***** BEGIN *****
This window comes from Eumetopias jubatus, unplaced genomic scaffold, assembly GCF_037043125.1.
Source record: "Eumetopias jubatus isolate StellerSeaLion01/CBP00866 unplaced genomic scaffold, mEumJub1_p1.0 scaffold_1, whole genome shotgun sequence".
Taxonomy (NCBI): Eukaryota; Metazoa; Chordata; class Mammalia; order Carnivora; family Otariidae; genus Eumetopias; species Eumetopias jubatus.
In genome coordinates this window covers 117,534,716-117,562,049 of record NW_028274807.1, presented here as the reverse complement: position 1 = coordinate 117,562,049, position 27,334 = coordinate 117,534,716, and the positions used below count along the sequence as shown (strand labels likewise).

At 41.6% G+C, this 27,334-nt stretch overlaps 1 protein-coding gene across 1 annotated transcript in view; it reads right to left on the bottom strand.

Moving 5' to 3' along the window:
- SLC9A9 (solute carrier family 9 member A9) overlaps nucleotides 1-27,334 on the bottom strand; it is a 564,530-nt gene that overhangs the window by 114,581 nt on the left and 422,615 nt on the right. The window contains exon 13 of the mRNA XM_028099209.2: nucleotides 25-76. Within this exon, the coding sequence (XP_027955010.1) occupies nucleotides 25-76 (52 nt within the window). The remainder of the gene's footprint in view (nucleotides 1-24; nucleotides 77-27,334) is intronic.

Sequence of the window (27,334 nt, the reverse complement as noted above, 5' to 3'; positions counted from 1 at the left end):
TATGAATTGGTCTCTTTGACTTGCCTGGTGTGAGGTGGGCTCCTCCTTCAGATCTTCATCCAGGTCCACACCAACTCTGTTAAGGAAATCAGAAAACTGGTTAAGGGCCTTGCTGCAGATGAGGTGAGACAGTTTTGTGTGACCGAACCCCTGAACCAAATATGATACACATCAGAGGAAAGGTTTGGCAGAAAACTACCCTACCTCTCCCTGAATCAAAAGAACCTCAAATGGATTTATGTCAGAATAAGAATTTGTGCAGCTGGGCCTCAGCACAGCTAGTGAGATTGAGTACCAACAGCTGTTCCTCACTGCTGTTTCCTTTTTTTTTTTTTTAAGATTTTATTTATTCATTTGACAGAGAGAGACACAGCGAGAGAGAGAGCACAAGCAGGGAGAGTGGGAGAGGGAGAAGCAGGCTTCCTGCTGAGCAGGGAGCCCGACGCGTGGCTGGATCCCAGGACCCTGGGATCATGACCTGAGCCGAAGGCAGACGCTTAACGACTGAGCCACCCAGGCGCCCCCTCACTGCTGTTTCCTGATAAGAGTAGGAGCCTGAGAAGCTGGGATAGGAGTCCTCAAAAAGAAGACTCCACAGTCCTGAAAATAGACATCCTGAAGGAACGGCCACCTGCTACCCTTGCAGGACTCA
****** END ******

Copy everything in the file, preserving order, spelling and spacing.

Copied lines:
This window comes from Eumetopias jubatus, unplaced genomic scaffold, assembly GCF_037043125.1.
Source record: "Eumetopias jubatus isolate StellerSeaLion01/CBP00866 unplaced genomic scaffold, mEumJub1_p1.0 scaffold_1, whole genome shotgun sequence".
Taxonomy (NCBI): Eukaryota; Metazoa; Chordata; class Mammalia; order Carnivora; family Otariidae; genus Eumetopias; species Eumetopias jubatus.
In genome coordinates this window covers 117,534,716-117,562,049 of record NW_028274807.1, presented here as the reverse complement: position 1 = coordinate 117,562,049, position 27,334 = coordinate 117,534,716, and the positions used below count along the sequence as shown (strand labels likewise).

At 41.6% G+C, this 27,334-nt stretch overlaps 1 protein-coding gene across 1 annotated transcript in view; it reads right to left on the bottom strand.

Moving 5' to 3' along the window:
- SLC9A9 (solute carrier family 9 member A9) overlaps nucleotides 1-27,334 on the bottom strand; it is a 564,530-nt gene that overhangs the window by 114,581 nt on the left and 422,615 nt on the right. The window contains exon 13 of the mRNA XM_028099209.2: nucleotides 25-76. Within this exon, the coding sequence (XP_027955010.1) occupies nucleotides 25-76 (52 nt within the window). The remainder of the gene's footprint in view (nucleotides 1-24; nucleotides 77-27,334) is intronic.

Sequence of the window (27,334 nt, the reverse complement as noted above, 5' to 3'; positions counted from 1 at the left end):
TATGAATTGGTCTCTTTGACTTGCCTGGTGTGAGGTGGGCTCCTCCTTCAGATCTTCATCCAGGTCCACACCAACTCTGTTAAGGAAATCAGAAAACTGGTTAAGGGCCTTGCTGCAGATGAGGTGAGACAGTTTTGTGTGACCGAACCCCTGAACCAAATATGATACACATCAGAGGAAAGGTTTGGCAGAAAACTACCCTACCTCTCCCTGAATCAAAAGAACCTCAAATGGATTTATGTCAGAATAAGAATTTGTGCAGCTGGGCCTCAGCACAGCTAGTGAGATTGAGTACCAACAGCTGTTCCTCACTGCTGTTTCCTTTTTTTTTTTTTTAAGATTTTATTTATTCATTTGACAGAGAGAGACACAGCGAGAGAGAGAGCACAAGCAGGGAGAGTGGGAGAGGGAGAAGCAGGCTTCCTGCTGAGCAGGGAGCCCGACGCGTGGCTGGATCCCAGGACCCTGGGATCATGACCTGAGCCGAAGGCAGACGCTTAACGACTGAGCCACCCAGGCGCCCCCTCACTGCTGTTTCCTGATAAGAGTAGGAGCCTGAGAAGCTGGGATAGGAGTCCTCAAAAAGAAGACTCCACAGTCCTGAAAATAGACATCCTGAAGGAACGGCCACCTGCTACCCTTGCAGGACTCA